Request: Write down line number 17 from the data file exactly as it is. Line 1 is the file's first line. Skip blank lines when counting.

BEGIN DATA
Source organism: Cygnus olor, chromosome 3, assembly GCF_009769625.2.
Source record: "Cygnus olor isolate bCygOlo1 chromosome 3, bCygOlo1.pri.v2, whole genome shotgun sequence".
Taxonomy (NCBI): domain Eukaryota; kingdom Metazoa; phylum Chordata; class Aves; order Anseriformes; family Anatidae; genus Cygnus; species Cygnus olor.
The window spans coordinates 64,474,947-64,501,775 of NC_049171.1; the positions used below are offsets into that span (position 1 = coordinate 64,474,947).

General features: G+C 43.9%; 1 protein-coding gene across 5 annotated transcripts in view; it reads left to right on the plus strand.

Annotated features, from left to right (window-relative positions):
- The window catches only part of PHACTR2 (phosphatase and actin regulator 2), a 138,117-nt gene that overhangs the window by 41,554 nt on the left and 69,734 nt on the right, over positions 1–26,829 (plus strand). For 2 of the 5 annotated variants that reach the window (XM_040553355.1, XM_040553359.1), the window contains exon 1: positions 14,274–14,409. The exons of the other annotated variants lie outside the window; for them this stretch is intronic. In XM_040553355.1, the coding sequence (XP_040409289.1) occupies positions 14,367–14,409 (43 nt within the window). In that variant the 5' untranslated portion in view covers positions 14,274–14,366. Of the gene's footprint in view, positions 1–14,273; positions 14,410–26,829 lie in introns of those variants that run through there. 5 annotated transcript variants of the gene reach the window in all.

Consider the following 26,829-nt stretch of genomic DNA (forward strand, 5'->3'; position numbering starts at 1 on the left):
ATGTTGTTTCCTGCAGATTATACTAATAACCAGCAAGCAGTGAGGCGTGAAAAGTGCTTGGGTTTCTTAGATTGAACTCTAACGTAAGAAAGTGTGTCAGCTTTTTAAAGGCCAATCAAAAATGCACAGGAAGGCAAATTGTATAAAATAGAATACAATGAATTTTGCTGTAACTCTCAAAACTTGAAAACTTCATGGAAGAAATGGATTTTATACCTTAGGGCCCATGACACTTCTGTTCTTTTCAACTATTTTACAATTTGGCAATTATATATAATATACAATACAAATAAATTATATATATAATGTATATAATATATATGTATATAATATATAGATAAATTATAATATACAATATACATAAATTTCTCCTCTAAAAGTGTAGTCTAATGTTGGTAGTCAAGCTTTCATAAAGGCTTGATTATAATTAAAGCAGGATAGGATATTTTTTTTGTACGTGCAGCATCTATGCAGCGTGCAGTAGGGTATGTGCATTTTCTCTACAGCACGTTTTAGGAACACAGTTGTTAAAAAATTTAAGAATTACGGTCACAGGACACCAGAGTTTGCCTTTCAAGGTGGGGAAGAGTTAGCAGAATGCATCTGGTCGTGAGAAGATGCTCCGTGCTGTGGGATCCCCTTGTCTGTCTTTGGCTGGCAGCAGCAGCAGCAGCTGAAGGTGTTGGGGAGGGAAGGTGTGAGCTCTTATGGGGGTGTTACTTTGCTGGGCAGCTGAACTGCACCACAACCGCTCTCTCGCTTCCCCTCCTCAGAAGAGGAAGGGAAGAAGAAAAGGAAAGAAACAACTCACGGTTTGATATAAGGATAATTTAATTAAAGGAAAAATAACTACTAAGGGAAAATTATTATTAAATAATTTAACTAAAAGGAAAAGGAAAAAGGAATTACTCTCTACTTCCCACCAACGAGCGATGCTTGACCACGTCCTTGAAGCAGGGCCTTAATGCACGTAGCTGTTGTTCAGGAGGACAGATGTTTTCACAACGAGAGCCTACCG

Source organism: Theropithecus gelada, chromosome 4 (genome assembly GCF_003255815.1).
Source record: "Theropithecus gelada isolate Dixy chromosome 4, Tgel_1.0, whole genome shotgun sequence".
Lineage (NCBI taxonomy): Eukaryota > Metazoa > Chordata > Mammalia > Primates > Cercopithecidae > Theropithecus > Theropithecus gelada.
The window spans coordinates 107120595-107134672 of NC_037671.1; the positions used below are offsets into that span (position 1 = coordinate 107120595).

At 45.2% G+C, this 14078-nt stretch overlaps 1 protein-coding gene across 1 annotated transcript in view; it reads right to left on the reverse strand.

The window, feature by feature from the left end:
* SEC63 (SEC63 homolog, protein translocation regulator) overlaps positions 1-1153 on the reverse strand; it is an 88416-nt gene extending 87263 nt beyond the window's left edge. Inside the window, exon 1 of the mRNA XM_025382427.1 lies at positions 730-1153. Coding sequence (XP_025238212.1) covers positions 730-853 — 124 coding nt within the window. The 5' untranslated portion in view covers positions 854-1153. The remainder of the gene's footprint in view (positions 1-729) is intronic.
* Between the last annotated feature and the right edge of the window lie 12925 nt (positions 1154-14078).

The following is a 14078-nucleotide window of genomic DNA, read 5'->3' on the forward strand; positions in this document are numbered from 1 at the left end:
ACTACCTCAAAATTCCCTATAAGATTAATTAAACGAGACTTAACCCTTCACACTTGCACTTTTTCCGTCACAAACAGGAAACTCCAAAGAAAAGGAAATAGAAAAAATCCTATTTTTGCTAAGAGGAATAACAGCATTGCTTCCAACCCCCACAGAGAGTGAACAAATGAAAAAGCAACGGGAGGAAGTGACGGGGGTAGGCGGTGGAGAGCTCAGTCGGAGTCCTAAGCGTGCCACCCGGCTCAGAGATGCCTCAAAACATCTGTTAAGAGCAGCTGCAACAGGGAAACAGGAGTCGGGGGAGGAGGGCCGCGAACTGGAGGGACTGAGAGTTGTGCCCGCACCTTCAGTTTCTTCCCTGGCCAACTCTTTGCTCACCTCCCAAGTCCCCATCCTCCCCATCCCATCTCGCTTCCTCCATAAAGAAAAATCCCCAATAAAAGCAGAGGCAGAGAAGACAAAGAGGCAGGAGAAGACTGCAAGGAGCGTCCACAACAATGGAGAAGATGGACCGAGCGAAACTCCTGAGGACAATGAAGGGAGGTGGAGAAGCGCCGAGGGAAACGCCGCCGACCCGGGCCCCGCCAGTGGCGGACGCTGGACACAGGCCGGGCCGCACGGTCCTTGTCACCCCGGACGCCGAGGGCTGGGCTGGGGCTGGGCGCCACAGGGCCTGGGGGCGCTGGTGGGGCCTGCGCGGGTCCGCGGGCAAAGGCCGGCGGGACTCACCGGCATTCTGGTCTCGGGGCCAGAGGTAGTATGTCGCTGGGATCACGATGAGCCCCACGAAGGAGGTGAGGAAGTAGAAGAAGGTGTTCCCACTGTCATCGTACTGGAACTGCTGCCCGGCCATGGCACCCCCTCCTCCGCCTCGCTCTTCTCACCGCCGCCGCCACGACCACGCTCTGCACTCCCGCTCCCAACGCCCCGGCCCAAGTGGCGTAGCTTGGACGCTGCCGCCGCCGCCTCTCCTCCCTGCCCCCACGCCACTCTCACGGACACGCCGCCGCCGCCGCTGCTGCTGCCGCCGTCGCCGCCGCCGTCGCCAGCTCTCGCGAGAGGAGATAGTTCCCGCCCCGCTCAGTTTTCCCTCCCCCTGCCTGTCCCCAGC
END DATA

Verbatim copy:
* Between the last annotated feature and the right edge of the window lie 12925 nt (positions 1154-14078).